Throughout the book, Ford does a brilliant job capturing the painful paradox of those living with the aftereffects of trauma. Often those with past trauma want the trauma to remain buried and forgotten, like Lai King when she thinks about losing her mother, father, and home to the plague, “Lai King’s heart ached for all the things she wished she could forget.” Because our body wants to protect us, the memory of these painful experiences become ingrained in our bodies to help us avoid future pain if possible. The exact opposite of what Lai King, and most of us, want. If one can work through the pain, though, there is also some freedom in learning about our history and the intricate factors that have shaped who we are. In Afong Moy, Dorothy’s therapist recommends an experimental trial of epigenetic therapy led by Dr. Shedhorn. Dr. Shedhorn has developed a process that allows patients to identify and explore their transgenerational epigenetic inheritance and the accompanying trauma to address anxiety, depression, PTSD, and other mental illnesses that may be linked to this trauma. When Dorothy’s partner asks how her sessions are going, Dorothy thinks: “…feeling okay after a lifetime of feeling everything—rage, grief, anxiety, sadness, confusion, disconnection, and longing—to just feel okay was as wonderful as it was unfamiliar. She felt intoxicated by normality.” Though the lived and remembered trauma is painful, processing the trauma and finding some sense of “normality” is a blessing. Something those of us who’ve gone through or are currently undergoing therapy can certainly agree with.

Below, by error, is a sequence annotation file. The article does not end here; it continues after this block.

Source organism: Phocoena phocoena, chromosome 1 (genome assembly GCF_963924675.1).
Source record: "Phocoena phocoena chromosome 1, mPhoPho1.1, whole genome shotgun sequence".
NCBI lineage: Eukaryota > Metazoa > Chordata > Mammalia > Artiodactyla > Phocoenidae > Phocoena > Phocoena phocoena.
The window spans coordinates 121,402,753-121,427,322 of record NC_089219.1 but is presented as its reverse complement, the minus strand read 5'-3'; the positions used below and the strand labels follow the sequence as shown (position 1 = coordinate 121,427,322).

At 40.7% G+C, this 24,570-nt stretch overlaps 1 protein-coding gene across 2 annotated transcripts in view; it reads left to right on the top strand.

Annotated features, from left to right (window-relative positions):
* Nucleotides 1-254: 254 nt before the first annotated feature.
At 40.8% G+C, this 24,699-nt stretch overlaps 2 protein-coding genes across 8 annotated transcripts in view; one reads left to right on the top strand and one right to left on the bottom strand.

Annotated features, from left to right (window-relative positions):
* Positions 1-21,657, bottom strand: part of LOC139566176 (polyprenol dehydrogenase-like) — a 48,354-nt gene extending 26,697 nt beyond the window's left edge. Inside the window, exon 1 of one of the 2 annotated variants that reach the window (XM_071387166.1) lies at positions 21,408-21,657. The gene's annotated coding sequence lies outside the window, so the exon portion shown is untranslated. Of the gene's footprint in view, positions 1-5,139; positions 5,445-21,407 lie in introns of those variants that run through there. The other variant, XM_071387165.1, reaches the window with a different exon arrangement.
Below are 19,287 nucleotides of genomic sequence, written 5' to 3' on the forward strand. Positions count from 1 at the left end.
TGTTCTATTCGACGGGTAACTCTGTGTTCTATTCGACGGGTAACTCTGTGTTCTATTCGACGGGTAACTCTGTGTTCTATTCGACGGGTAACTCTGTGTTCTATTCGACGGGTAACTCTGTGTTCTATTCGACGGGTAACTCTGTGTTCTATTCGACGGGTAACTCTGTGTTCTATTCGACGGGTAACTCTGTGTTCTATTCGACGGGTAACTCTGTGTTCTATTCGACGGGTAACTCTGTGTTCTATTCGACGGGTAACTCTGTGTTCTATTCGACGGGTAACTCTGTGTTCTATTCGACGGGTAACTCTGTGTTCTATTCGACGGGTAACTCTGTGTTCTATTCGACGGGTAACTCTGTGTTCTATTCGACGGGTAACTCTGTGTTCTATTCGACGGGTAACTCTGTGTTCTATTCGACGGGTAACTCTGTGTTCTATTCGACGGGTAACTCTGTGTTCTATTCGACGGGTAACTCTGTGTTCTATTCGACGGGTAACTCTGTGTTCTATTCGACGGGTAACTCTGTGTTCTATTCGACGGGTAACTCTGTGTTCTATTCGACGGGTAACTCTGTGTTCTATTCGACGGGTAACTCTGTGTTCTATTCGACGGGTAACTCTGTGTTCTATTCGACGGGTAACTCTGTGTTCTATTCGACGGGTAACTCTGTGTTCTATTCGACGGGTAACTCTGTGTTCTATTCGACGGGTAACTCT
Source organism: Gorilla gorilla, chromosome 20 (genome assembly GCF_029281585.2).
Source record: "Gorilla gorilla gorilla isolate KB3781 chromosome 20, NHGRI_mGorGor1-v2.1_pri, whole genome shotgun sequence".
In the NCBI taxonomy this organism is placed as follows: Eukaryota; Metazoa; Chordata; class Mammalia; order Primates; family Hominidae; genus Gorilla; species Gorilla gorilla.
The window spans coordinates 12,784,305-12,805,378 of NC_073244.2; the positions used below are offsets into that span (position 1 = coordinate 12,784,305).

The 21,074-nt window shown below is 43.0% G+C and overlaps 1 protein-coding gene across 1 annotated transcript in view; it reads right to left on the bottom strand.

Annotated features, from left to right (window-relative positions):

One of the most captivating parts of Afong Moy is the constant emphasis of interconnectedness. Here, interconnectedness is not so much rebirth, but a thread of deep connection between generation. A thread that points to death as a shift in existence. At first, Dorothy thinks of this interconnectedness as a dilution of the self, “Dorothy imagined herself as a copy of a copy of a copy. Each version less sharp, less clear, more muddy, blurry around the edges of happiness and contentment.” However, Dr. Shedhorn explains to Dorothy that “each generation is built upon the genetic ruins of the past. That our lives are merely biological waypoints. We’re not individual flowers, annuals that bloom and then die. We’re perennials. A part of us comes back each new season, carrying a bit of the genus of the previous floret.” In this context, the self is a confluence of the individual, our ancestors, and the seemingly infinite events that have led to our existence with almost unbelievable precision. The only part that makes any of this miraculous occurrence believable is the unlikely fact we’re here. Each of us only new in form but ancient in content; always carrying a part of the past.